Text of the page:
In a Professional Development Conference Proceedings Paper Sharon Campbell (2000) reminded us that making sure the student gets what we give also applies to those students who have issues with hearing, seeing, or learning. Sharon states that the biggest problem is that many students are either in denial about their communication difficulties, or are unaware of them. As the trainer you can use innovation to overcome some learning difficulties and ensure the students get the learning he or she came for. Two good rules of thumb for any safety trainer are to “1) assume that some of your audience members cannot hear well and 2) never offer anything verbally that isn’t also available simultaneously visually” (Campbell, 2000).  Accessible training and presentations are those in which the trainer or speaker has considered the possible realm of communication issues that his or her students may be experiencing and have made accommodations to assist the student in overcoming the issues and learn the material. Every student coming into the classroom deserves a chance to learn and using accessible training can give them that chance. Sharon Campbell (2000) said it best “Always remember the purpose of safety training, and realize that if someone is only partly trained because of a failure to fully understand the material, the consequences can be severe…particularly if you were asked and refused to accommodate a request for assistance”. The benefits far outweigh the potential cost and inconvenience of providing these services to students. There are many examples of these methods around us, but many don’t recognize them. Trainers should use videos that are open captioned or closed captioned with the captioning turned on to ensure students can hear or read the material being presented. Respond to all requests to do something to help a student hear. Use an assistive listening microphone or stationary microphone and don’t walk away from the stationary microphone. If the audience is over 100 people the trainer can use real time captioning or sign language interpreters. There are also assisted listening devices that can be used by students to ensure they receive the material. Technical terms should always be defined to ensure that every student understands what the trainer means by them.  Last but certainly not least, test students to identify their retention and level of understanding of the material. (Campbell, 2000)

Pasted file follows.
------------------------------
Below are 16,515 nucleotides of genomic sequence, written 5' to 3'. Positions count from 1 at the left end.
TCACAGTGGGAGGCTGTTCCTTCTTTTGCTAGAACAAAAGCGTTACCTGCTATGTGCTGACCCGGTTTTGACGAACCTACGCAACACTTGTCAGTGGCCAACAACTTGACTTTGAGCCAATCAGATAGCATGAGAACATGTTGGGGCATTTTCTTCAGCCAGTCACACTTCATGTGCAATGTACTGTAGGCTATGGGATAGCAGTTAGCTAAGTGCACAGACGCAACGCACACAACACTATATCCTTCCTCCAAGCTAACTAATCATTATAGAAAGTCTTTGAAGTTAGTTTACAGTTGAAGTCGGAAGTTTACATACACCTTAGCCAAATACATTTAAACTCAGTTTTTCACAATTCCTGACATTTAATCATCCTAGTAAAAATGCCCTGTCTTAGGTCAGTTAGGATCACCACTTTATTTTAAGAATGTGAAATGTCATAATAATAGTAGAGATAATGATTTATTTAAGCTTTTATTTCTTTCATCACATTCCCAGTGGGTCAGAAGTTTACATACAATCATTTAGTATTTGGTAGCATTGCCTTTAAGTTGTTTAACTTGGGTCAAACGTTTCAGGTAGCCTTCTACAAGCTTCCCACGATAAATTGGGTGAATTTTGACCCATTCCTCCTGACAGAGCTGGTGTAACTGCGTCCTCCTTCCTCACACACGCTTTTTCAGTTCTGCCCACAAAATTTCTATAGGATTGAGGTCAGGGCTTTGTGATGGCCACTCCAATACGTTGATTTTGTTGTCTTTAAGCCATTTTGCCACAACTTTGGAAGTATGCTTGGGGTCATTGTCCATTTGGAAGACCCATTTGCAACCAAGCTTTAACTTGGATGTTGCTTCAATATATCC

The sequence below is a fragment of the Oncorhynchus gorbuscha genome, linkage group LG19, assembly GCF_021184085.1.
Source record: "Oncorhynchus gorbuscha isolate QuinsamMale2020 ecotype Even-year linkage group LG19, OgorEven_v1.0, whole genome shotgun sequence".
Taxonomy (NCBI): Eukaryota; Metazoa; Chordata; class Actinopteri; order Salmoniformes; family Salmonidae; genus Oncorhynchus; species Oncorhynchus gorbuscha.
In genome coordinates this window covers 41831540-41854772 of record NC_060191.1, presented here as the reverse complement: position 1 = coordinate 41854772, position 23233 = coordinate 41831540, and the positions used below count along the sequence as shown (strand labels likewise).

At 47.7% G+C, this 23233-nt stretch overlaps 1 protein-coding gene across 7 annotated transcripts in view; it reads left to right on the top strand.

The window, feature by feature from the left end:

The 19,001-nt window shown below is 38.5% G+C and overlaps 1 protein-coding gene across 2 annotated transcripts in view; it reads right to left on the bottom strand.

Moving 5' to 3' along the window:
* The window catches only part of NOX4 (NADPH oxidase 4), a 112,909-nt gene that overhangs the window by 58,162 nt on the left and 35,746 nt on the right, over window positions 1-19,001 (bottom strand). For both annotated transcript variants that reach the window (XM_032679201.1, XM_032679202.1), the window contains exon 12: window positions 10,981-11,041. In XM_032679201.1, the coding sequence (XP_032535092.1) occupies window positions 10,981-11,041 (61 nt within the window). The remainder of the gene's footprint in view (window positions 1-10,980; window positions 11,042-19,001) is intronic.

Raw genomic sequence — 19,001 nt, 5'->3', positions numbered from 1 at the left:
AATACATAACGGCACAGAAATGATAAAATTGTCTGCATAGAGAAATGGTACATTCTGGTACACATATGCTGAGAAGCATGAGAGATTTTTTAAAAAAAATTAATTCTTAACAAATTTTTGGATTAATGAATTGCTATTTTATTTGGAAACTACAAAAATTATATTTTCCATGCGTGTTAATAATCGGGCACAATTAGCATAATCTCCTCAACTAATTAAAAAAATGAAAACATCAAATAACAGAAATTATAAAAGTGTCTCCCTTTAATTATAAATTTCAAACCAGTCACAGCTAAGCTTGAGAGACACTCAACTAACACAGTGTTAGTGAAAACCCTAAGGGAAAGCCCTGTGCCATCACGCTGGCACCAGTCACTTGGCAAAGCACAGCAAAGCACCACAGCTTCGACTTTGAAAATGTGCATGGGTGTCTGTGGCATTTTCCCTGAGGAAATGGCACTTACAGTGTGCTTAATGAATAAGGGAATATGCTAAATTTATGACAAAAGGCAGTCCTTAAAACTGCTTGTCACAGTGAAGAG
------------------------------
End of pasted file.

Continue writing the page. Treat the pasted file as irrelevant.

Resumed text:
As the trainer plans for any training he or she must bear in mind that 10 million adults in this country are illiterate in the English language (Copeland, 2003). Furthermore 30% of Hispanic workers are illiterate in their own language (Copeland, 2003). In her 2003 presentation in Denver Laura Copeland recommended that handout information be at the 6th grade level. Trainers must ensure that all training materials can be understood by their students who have a variety of reading levels. This means that graphics can be used instead of words so that less reading is required. More of the learning can be demonstrated rather than written. Videos can also be used to explain learning objectives rather than having students read. All of this is done to make sure the student can learn. This will not be without some extra cost and work for the trainer. The key is for the trainer to keep the learning interesting so that the students who can read well are not turned off by the material or presentation method. The payoff is that the entire class can meet the learning objectives without leaving anyone behind. The person left behind has a higher chance of causing an accident.